Mid-Sized Companies Can Lead the Way in Automation

Only 26% of SME companies say they are using automation.

Roller-based line moves heavy motors through both automated and manual stages of assembly.
Roller-based line moves heavy motors through both automated and manual stages of assembly.
Bison Gear and Engineering

Manufacturers that have successfully implemented automation strategies have generally been better positioned to weather the economic storms of the past couple of years, making them more resilient to supply chain disruptions and labor shortages and better able to reliably meet customer needs and respond to volatile demand and new market opportunities.

Challenges and Opportunities for Mid-Sized Manufacturers

Typically, small and medium-sized enterprises (SME) have been slower to implement manufacturing automation, but those that have done so have achieved more success. Only 26% of SME companies say they are using automation across the organization or have fully automated processes in at least one function or business unit, compared to 41% of larger organizations, according to McKinsey & Company. However, the survey found that 65% of respondents at smaller companies report success with automation, compared with 55% at large organizations.

The lower adoption rate, but higher success rate, of automation at SME manufacturers is attributed to several factors. As a function of their smaller size, they tend to naturally take a more comprehensive view, considering the entire organization under the scope of automation efforts. And while this can make them more strategic in their approach, their more limited financial resources often make them more deliberate, tactical and prudent in the selective investment in the automation initiatives that will have the most impact and best ROI. 

At Bison Gear and Engineering, a manufacturer of gearmotors and other power transmission equipment in St. Charles, Illinois, we believe we represent one of the success stories that exemplify the particular challenges and opportunities that automation presents for mid-sized manufacturers.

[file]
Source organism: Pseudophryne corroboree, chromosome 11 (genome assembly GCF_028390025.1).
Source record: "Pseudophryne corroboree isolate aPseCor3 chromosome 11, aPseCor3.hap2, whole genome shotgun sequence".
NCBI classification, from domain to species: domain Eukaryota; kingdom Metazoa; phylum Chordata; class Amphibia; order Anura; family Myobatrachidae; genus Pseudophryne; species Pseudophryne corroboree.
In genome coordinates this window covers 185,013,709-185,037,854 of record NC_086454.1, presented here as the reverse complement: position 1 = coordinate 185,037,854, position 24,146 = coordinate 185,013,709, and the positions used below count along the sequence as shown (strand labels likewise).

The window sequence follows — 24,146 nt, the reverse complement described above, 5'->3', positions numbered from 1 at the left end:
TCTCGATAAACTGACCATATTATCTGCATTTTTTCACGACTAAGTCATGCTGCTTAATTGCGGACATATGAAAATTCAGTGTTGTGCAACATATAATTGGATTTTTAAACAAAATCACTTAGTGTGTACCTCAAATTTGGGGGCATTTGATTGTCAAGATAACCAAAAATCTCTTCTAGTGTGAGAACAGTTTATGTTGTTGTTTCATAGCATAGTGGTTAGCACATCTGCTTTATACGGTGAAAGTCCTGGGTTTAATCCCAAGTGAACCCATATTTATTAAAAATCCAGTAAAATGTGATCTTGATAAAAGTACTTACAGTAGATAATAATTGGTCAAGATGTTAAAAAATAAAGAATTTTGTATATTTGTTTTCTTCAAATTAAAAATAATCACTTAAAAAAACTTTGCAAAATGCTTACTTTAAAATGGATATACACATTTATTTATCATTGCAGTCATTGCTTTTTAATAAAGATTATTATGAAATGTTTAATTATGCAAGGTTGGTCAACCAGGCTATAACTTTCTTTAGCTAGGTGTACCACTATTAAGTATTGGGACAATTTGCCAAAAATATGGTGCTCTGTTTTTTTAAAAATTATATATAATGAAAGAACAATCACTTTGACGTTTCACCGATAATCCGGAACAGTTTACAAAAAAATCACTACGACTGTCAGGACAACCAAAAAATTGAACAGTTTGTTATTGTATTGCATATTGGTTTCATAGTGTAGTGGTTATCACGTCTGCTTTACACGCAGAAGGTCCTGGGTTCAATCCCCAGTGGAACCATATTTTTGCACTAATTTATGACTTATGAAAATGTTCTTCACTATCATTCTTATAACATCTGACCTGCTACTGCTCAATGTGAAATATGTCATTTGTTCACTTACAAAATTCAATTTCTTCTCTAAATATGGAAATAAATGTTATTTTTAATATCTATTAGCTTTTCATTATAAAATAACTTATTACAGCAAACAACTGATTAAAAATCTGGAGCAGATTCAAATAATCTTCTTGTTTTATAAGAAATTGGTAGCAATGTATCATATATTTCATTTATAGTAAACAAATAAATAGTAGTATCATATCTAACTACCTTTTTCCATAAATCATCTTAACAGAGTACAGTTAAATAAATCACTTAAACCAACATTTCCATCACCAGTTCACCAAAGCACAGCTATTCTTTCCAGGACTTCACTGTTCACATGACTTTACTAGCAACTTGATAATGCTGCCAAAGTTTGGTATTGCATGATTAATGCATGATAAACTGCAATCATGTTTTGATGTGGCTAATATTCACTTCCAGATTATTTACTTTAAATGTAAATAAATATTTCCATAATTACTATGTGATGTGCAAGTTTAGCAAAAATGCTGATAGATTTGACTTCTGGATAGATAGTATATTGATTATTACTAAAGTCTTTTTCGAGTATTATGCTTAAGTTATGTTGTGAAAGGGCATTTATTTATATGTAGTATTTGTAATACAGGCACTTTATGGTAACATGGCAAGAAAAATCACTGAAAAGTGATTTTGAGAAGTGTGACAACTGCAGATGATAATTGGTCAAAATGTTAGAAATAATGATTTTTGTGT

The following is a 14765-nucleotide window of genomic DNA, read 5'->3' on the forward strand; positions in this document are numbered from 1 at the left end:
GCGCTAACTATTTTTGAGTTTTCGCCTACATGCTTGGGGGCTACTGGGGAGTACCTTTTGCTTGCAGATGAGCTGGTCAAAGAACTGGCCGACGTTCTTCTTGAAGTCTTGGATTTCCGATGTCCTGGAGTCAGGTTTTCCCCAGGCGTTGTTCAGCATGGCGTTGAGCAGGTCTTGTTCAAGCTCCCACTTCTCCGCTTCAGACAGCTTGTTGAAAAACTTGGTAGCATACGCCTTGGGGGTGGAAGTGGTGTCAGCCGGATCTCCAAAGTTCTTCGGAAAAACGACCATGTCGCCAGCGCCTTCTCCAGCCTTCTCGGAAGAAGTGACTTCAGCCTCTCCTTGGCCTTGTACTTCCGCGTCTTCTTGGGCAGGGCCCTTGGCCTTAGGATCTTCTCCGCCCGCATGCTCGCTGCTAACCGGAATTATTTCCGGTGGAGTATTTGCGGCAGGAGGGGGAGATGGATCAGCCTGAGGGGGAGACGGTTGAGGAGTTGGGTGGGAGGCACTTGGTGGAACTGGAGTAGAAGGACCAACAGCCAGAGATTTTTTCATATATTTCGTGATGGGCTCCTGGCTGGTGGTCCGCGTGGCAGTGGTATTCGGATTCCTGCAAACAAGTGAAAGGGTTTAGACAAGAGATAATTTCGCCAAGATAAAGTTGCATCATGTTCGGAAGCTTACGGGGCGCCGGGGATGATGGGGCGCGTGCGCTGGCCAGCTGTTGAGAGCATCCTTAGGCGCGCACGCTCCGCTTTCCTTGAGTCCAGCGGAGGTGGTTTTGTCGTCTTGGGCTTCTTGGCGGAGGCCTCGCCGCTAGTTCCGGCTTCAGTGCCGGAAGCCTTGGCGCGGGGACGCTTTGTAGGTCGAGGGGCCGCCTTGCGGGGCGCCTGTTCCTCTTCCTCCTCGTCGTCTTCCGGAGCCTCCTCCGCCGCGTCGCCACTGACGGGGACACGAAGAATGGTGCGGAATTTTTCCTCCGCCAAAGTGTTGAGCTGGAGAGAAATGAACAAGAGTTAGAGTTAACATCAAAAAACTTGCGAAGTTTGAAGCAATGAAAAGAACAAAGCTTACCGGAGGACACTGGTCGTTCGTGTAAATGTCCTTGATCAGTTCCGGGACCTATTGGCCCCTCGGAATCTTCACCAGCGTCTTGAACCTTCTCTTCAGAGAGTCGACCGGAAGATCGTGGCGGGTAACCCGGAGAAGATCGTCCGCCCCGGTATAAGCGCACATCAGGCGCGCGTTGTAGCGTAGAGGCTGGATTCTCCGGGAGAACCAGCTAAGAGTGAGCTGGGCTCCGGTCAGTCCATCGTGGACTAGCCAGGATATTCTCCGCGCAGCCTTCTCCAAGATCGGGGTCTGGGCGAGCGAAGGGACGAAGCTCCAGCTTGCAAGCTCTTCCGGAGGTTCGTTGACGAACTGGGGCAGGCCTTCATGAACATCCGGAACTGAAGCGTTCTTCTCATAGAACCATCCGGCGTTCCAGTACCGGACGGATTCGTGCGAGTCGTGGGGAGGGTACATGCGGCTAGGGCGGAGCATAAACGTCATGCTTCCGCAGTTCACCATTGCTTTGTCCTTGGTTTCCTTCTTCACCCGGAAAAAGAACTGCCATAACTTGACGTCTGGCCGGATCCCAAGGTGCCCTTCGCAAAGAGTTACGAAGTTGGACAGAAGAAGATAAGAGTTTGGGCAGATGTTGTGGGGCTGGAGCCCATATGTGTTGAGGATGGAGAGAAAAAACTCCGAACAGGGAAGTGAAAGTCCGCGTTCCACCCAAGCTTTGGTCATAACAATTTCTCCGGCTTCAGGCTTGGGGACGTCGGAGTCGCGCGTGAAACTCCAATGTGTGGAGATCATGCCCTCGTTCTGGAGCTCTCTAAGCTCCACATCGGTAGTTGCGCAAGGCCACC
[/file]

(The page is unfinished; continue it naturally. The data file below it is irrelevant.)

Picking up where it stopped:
FANUC robot performing gear blank finishing operation.FANUC robot performing gear blank finishing operation.Bison Gear and Engineering

Automation Serves the Goals of Lean Manufacturing 

Our automation strategy is a component of our Lean Manufacturing system of continual improvement that focuses on eliminating waste throughout the entire value stream to deliver products with shorter lead times and fewer defects using less human effort, inventory and costs. 

In the early 90s, Bison deployed a formalized Total Quality Management (TQM) program that included practical training for all office and union employees. This program evolved in 1999 to a Lean Manufacturing strategy using the tools of Lean such as 5-S, Kaizen Blitzes, Kanban and Single Minute Exchange of Dies (SMED). Using Lean Manufacturing concepts, we re-engineered manufacturing processes where components were made in batches, into one-piece-flow cellular manufacturing processes.

This methodology provides the context for our investment in automation and other state-of-the-art technology. Automation is not an end in itself, but rather a means to achieve our Lean Manufacturing continuous improvement goals.

The other key principle in our automation strategy is the view that automation is a means of enhancing human productivity, rather than a way to replace manual labor.

The Challenge of Automating High-Mix, Low-Volume Production

When it comes to automation strategy, our most fundamental challenge at Bison is our product mix. We produce a broad range of gearmotors and PMDC motors with various features and characteristics, and the product mix, the order quantities and the priorities are constantly changing. Our production volume is more than 375,000 units annually, with production runs per order often about 25-50 units.

In manufacturing, the higher the product mix and the lower the volume for each production run, the more complicated the process and the more difficult it is to implement automation. For production lines requiring frequent and significant changeovers for different products, it is hard to design automated solutions that can be as flexible as a human operator.

In terms of the challenges of implementing automation, manufacturers are typically segmented into three categories, with Bison falling into the middle category:

  • Mass Manufacturing — Characterized by very large production runs, little or no variability, short cycle times, long lead times, stable product requirements and no urgent orders, mass manufacturing is well-suited to extensive or complete automation.